Next, the charged photoconductor is rotated to the imaging station 30. At the imaging station, original document 32 is positioned on a transparent platen 33. Imaging station 30 also includes a raster scanning system which includes a raster input scanner (RIS) 34, an image processing system (IPS) 36 and a raster output scanner (ROS) 38. The RIS scans the original document one line at a time generating signals with each signal being representative of at least one color component in original document 1n 32. The RIS captures the entire image from the original document 32 and converts it to a series of raster scan lines which are transmitted as electrical signals to IPS 36. The electrical signal from the RIS correspond to red, green and blue intensities at each point in the document. The IPS takes the red, green and blue signals and connects them to the proper cyan, magenta and yellow signals transmitted to ROS 38. The ROS illuminates the charged portion of the photoconductive surface to record four electrostatic latent images on the photoreceptor.
After the electrostatic latent image has been recorded on photoconductor 20, the photoreceptor advances the electrostatic image to the development station 40. The development station includes four individual developer units generally indicated by the reference numerals 42, 44, 46 and 48. The developer units may be any kind of development unit. Developer units 42, 44, 46 and 48 respectively apply toner particles of magenta, yellow, cyan and black color. Each of the developer units is moved into and out of the operative position. In the operative position, the desired developer unit is moved adjacent to the photoreceptor. In FIG. 5, developer unit 42 is shown in the operative position with developer units 44, 46 and 48 being in the non-operative position. Each of the developer units include a toner containing device 90 for containing a supply of the appropriate primary color or black toner.
After development, the toner image is moved to the transfer station 50 where the toner image is transferred to a sheet of support material 54. At the transfer station, the transfer roll 52, moves a sheet into contact with photoreceptor 20. Transfer roll 52 electrostatically tacks the sheet of support material to its surface where the sheet may be retained for multiple transfers.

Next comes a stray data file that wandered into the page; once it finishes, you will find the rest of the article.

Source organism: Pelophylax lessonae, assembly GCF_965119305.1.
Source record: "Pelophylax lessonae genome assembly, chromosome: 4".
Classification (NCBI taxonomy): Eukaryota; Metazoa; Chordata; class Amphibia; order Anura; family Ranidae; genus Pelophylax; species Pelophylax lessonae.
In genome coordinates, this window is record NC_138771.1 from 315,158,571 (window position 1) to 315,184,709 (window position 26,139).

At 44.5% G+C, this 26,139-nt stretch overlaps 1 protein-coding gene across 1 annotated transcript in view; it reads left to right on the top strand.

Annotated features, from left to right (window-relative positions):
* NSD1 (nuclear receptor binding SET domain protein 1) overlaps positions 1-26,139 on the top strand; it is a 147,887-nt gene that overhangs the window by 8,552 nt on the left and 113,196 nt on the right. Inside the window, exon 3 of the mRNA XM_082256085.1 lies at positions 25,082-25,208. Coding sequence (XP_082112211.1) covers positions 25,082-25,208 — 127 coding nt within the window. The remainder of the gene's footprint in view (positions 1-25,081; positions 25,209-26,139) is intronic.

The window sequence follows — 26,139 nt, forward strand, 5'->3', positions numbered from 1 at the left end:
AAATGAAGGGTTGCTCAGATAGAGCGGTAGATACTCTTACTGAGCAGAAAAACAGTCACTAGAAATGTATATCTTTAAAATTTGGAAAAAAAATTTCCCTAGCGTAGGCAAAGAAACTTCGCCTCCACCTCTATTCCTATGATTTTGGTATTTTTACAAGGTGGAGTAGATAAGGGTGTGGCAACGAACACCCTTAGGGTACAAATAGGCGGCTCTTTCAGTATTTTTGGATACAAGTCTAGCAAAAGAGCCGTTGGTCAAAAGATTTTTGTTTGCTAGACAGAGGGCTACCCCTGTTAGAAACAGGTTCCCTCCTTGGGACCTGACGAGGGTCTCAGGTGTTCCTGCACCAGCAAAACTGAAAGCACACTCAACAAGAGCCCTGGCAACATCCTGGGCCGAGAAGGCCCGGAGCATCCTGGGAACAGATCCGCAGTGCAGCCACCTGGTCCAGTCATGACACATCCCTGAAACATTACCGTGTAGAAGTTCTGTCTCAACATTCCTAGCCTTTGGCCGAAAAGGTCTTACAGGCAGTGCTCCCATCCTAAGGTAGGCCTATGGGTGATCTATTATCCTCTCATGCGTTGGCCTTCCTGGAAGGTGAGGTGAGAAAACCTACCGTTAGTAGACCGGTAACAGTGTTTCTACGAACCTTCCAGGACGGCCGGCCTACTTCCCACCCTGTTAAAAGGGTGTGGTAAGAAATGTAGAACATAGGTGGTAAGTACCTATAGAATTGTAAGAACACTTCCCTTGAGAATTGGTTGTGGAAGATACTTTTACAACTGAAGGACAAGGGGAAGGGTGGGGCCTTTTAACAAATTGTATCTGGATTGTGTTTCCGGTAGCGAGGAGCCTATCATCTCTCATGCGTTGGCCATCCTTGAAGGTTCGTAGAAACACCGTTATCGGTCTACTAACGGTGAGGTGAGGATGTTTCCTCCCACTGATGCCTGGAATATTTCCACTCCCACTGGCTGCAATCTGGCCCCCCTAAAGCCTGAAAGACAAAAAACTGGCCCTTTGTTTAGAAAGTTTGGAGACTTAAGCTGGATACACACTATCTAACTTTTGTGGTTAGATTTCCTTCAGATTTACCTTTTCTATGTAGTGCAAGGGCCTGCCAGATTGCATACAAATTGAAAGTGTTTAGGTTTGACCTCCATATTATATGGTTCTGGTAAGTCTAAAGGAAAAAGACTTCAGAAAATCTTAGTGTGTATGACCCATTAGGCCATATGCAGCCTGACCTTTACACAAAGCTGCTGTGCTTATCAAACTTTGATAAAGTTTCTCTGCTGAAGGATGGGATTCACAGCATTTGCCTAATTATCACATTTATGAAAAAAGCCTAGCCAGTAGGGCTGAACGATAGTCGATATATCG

The sheet is advanced from a stack of sheets 60 disposed on a tray. A feeder roll mechanism 62 advances the sheet to vertical sheet transport rollers 64. The sheet continues along the paper path to preregistration rollers 66 and registration rollers 68. These roller assemblies continue driving the sheet from the vertical transport, de-skew the sheet and release the sheet to the transport roll for image transfer.
At the transfer zone, a corona generating device 56 puts a charge on the inside surface of the transfer roller so that the toner particles are attracted to the support material on the transfer roll. The sheet remains secured to the transfer roll 52 so as to move in a recirculating path for as many passes as colors developed. In this way, the cyan, yellow, magenta and black toner images are transferred to the sheet in superimposed registration with one another to form a multi-color copy of the colored original document.
After the last transfer operation, the sheet is released from transfer roll 52. Transport rollers 58 transport the sheet to the fusing station 70 where the transferred image is permanently fused to the sheet. The fusing station includes a heated fuser roll 72 and a pressure roll 74. The sheet passes through the nip defined by fuser roll 72 and pressure roll 74. The toner image contacts fuser roll 72 so as to be affixed to the sheet. Thereafter, the sheet is advanced by forwarding rollers 76 to catch tray 78.
The last processing station in the direction of movement of photoreceptor 20, as indicated by arrow 22, is the cleaning station 80. The cleaning process takes place after each color is developed. A rotatably mounted fibrous cleaning brush 82 is positioned in the cleaning station and maintained in contact with photoreceptor 20 to remove residual toner particles 83 remaining after the transfer operation. Toner moving member 84 rotates to move toner collected by the fibrous brush into toner waste sump 86. The exit port 88 is located at the end board backside of the xerographic module.